ST THOMAS AQUINAS Aquinas writes that ‘since the day of Aristotle, probably no one man has exercised such a powerful influence on the thinking world as did St Thomas Aquinas. He was born in 1225 in Italy of a noble family, thus separated by 900 years to Aristotle. He received his first education at the Abbey of Monte Cassino, going on from there to the University of Naples. In 1243, he joined the Dominican monastic order at Co login. His most influential teacher was another Dominican, Albertus Magn is, a German who wrote extensively on theological matters and questions of national science, especially biology. Thomas was also a highly successful lecturer, and travelled widely across Europe, particularly on the business of his order and the church.
In his short and active life, Thomas produced a prodigious amount of writing: commentaries on biblical books and Aristotelian work, short essays on philosophical problems, and a lengthy compendium of Christian apoletices, the Summa Centra Gentiles, which, as Chambers et. al. writes was probably intended for Dominican missionaries working to convert heretics and infidels. St Thomas begins the Summa Centra Gentiles as writes by reaffirming what Aristotle claimed at the beginning of Metaphysics, namely, he that studies the end or purpose of the universe is rightly called a wise man. He is wise because he is studying that which is highest and most noble among the subjects of study: Truth. Truth, Aquinas claims, is the end or purpose of the universe due to the fact that the end of the universe is an intellect, and truth is the good of the intellect.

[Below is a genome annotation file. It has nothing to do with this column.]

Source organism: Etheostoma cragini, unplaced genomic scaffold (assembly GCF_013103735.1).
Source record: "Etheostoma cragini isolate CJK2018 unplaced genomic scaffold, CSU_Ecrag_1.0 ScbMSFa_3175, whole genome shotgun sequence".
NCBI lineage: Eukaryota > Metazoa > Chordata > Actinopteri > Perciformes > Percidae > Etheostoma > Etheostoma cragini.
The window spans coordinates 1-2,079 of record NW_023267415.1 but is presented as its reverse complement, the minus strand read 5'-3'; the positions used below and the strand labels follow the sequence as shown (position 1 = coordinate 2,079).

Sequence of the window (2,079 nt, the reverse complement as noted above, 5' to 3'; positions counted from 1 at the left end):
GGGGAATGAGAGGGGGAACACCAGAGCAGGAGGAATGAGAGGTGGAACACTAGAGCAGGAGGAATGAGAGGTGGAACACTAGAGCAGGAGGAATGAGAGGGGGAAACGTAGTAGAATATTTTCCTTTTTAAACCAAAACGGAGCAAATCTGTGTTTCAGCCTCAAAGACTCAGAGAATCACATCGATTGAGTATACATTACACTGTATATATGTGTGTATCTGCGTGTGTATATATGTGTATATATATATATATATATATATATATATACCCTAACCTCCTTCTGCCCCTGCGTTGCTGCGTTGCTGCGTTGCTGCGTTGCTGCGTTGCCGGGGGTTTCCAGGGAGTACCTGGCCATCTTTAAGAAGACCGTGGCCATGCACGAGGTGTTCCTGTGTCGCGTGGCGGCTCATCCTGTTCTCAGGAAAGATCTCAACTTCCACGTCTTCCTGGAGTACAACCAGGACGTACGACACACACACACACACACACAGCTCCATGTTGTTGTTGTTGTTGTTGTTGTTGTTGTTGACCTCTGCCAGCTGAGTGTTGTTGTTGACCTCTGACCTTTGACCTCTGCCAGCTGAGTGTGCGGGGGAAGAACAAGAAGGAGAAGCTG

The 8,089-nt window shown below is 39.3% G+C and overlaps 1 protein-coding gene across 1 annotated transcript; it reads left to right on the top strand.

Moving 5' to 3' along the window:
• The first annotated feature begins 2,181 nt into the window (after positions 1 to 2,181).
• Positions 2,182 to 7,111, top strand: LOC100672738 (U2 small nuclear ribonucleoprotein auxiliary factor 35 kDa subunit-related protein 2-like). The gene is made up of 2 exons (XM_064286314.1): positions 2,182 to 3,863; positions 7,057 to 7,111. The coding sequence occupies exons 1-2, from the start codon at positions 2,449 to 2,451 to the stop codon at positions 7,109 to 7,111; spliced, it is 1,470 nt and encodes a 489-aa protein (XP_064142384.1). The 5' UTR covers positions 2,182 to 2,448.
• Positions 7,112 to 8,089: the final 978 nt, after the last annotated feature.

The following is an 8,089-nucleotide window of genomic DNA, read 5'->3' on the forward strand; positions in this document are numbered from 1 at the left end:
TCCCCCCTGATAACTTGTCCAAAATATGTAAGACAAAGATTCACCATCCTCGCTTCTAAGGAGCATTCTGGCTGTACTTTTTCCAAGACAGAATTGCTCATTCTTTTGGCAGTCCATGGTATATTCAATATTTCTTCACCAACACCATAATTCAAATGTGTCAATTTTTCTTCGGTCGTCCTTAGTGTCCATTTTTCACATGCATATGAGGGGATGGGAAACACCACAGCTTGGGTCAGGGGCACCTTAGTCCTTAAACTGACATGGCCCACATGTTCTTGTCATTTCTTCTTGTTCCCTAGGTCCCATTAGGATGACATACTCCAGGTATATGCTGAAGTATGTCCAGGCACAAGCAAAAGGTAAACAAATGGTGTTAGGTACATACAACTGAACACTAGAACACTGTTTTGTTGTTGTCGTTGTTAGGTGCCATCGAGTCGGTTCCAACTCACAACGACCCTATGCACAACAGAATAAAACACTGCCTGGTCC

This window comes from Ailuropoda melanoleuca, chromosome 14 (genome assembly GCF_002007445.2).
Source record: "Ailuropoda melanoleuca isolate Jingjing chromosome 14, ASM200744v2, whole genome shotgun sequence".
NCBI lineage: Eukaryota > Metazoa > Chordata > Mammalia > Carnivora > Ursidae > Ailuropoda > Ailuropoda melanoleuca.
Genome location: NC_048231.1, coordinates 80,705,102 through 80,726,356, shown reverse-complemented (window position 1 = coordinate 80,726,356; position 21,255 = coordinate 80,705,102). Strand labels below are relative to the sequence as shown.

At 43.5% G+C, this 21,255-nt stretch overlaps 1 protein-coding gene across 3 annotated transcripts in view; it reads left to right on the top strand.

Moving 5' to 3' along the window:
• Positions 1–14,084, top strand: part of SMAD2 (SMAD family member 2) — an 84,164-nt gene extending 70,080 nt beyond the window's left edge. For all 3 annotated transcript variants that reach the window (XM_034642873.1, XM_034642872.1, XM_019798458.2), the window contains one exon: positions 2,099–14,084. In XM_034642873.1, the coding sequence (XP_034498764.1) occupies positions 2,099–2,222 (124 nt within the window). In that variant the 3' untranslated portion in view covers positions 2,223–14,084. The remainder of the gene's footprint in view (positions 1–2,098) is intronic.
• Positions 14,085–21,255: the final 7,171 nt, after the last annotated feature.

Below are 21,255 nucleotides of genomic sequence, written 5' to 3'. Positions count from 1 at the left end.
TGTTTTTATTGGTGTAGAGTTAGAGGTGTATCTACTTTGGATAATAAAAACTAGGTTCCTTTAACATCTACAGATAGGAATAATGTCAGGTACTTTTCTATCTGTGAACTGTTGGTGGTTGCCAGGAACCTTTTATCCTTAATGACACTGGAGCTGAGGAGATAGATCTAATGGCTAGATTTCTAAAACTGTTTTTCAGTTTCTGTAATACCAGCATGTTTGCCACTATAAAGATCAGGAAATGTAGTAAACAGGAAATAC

... well. If we view the Universe with the same concept then Aquinas' theory can be seen to ... Aquinas' theory seems to work because we are shown that even the universe had a beginning. If the universe ... necessary being is either God or the universe. Because the universe had a beginning it can not be ... Aquinas' theory. If we take his logic into account we can say that there was a time when the universe ...
God, the author and end of the universe, therefore is his own good; He is goodness itself, truth itself, intellect itself. Goodness or truth, or intelligence according to Aquinas, are not attributes of God; they are understood by us as individual things but are one in God’s simplicity. Aquinas affirms at the beginning that God is understood as being the First Being who bestows being on all others. Thus, it can be derived that everything is produced through the will of an agent which he writes, ‘is directed to an end by that Agent because the good and the proper object of the will’. Using similar philosophy to that of Pluto’s core analogy Aquinas writes ‘for some things are so produced by God that, being intelligent, they bear a resemblance to him and reflect his image. This shows that perfection, like God is unattainable and the closest we will come will only be a shadowy approximation.